Intelligent Investment: a Level II CHP Feasibility Analysis

Louis Dreyfus Commodities owns and operates the largest fully integrated soybean processing and biodiesel plant in the United States. The facility, in Claypool, Indiana, produces 1 million tons of soybean meal for animal feed and has an annual production capacity of 88 million gallons of biodiesel. It averages 8,600 hours of annual operation with an average power demand of 8 MW. As part of an ongoing energy conservation campaign, Louis Dreyfus developed an energy profile, which is used to determine the primary sources of thermal energy consumption, electrical load, and natural gas usage at a facility. Louis Dreyfus hired Woodard & Curran to assess whether or not the facility would benefit from implementing a Combined Heat and Power (CHP) system and provide the necessary information to make a final investment decision.

The Claypool plant’s recent and planned expansions required a significant amount of steam—a demand that its existing natural gas boiler and a rental boiler could meet. However, Louis Dreyfus sought to install a new 135,000 lb/hr natural gas boiler to supply the plant’s minimum steam needs, in case its larger boiler was unavailable for any reason. The findings of a Level I (Phase 1) feasibility analysis, conducted by another firm, showed a reasonable payback with the installation of a 6 MW Solar Taurus 70 Combustion Turbine Generator and a duct-fired Heat Recovery Steam Generator combination system.

Woodard & Curran conducted a Level II CHP preliminary engineering design analysis (Phase 2) for the selected gas turbine based CHP system. This analysis replaced the assumptions used in the Level I Feasibility Analysis with verified data, confirmed the optimal CHP configuration and sizing, and defined the appropriate thermal applications and economic strategies. We provided a preliminary engineering design package (30%) in order to build a construction-grade capital cost estimate and economic model that recalculated the original return on investment/simple payback. The economic model included an examination of the plant’s recent operating history and utility operating costs compared to estimated future utility rates and charges, as well as potential savings from the installation of a CHP system through grants, rebates, and tax incentives.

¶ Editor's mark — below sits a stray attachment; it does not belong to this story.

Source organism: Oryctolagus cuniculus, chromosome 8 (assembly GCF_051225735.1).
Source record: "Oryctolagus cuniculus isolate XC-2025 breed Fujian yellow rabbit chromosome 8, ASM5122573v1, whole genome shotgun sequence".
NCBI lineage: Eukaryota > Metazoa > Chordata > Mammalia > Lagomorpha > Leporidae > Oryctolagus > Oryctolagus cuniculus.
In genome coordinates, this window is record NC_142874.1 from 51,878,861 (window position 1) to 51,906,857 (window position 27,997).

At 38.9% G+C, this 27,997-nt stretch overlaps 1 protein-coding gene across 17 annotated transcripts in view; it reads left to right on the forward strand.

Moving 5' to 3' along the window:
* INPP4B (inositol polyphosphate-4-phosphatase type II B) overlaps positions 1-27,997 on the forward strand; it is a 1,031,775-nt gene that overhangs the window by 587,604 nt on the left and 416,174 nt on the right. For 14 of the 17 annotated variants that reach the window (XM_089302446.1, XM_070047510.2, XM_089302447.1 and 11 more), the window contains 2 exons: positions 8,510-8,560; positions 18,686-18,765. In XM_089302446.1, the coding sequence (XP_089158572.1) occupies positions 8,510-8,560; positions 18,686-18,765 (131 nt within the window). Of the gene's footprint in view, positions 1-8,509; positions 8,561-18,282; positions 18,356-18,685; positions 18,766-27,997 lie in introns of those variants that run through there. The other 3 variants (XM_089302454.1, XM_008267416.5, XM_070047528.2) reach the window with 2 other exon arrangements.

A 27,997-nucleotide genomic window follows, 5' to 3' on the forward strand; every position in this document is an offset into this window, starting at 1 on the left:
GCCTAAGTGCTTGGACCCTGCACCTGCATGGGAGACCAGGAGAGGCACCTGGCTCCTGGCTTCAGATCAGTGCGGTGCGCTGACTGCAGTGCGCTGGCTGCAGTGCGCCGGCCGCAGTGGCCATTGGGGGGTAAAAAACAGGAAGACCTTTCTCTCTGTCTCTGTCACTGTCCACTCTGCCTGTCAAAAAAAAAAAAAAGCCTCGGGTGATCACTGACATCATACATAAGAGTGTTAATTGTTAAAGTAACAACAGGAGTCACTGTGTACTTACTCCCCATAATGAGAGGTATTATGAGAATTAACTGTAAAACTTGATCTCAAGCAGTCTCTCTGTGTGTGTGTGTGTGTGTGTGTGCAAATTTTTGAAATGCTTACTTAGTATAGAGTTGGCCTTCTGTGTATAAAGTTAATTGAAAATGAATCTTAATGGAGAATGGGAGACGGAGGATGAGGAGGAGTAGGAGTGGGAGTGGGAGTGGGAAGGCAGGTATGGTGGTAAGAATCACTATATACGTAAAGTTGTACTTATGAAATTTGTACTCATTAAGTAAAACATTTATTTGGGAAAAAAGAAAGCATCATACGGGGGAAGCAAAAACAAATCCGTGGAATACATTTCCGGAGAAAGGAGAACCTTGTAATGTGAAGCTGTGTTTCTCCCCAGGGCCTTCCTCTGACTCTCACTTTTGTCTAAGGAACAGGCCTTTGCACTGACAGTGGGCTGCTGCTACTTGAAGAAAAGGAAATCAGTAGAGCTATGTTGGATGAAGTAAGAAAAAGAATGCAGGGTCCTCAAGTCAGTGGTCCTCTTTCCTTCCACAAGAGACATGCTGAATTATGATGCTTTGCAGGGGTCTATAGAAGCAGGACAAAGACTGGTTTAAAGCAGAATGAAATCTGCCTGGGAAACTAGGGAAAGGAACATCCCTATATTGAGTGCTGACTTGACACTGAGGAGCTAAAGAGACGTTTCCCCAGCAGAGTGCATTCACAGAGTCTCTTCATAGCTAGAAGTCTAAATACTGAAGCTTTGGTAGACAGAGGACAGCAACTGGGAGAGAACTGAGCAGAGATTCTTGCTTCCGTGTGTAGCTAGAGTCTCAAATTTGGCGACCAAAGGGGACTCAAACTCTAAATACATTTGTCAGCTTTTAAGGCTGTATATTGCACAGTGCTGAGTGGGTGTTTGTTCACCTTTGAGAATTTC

The primary goals of the Level II analysis included: confirmation of facility integration of the CHP utility outputs; verification that the recommended CHP system will meet the operational and economic needs of Louis Dreyfus; and verification of available funding and incentive sources used in calculating the return on investment in order to make a sound final investment decision. In addition to the mechanical and electrical engineering analyses, Woodard & Curran determined site-civil and structural engineering requirements and various land and air permitting obligations.

After a detailed review of operating schedules, thermal loads, and electrical demands for the site, Woodard & Curran identified a number of steps and that would improve simple payback and determined that the implementation of an appropriately scaled CHP system would serve the facility well, improve steam-generating resiliency, produce favorable cost-benefits, and meet the objectives of the company’s energy conservation program. Given the estimated annual savings, Woodard & Curran calculated a simple payback of between 9.8 and 10.1 years without incentives and between 8.7 and 9.0 years with all potential incentives.

Louis Dreyfus Agricultural Industries, LLC

Claypool, IN


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